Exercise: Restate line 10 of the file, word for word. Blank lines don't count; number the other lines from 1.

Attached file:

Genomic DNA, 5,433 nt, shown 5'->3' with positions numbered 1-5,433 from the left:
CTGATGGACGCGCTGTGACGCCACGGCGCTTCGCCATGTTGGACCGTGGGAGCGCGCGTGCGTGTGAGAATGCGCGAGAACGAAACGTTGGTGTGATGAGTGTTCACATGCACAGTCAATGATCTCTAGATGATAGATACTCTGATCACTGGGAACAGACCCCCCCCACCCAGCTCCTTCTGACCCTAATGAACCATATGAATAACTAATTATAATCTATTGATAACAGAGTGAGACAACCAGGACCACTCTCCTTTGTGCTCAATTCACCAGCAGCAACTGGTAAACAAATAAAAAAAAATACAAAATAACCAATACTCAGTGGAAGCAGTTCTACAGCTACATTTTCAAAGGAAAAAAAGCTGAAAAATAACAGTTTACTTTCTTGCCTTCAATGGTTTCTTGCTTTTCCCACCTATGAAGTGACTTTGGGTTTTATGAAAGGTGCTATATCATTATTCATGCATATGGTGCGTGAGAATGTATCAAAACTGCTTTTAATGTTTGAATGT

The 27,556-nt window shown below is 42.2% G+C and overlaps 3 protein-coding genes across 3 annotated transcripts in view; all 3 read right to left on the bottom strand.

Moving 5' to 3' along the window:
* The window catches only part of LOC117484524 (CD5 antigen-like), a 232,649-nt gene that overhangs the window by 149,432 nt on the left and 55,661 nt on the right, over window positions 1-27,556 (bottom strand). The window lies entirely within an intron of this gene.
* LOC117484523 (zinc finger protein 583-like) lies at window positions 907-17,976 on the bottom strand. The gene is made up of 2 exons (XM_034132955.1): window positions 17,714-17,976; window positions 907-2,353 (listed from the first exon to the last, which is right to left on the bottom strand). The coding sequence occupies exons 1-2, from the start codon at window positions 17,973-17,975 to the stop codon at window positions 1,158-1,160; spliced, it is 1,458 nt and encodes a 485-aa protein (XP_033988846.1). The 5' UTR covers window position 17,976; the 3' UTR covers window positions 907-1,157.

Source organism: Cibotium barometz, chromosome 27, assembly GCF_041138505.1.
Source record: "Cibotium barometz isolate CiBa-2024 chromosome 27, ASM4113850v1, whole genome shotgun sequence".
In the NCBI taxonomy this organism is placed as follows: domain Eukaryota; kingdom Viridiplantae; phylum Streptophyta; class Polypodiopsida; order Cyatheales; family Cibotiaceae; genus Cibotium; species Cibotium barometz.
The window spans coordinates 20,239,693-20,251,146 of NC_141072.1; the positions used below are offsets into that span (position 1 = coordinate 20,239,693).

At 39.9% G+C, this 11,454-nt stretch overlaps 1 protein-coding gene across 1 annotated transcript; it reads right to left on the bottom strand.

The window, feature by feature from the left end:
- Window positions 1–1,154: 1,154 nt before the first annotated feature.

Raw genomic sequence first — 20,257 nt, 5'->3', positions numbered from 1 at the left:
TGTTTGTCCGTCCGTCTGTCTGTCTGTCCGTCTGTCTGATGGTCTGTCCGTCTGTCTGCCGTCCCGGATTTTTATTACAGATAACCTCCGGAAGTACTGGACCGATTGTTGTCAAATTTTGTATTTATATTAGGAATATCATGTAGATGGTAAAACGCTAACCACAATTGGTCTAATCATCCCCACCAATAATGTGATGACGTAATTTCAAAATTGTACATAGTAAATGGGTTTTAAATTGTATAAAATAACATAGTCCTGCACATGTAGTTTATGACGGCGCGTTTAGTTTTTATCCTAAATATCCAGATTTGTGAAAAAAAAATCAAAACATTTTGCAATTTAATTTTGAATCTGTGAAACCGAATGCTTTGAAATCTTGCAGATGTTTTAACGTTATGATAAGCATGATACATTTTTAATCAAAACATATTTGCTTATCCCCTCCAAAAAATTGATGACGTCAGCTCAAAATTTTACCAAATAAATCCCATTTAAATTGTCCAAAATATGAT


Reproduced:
The window spans coordinates 20,239,693-20,251,146 of NC_141072.1; the positions used below are offsets into that span (position 1 = coordinate 20,239,693).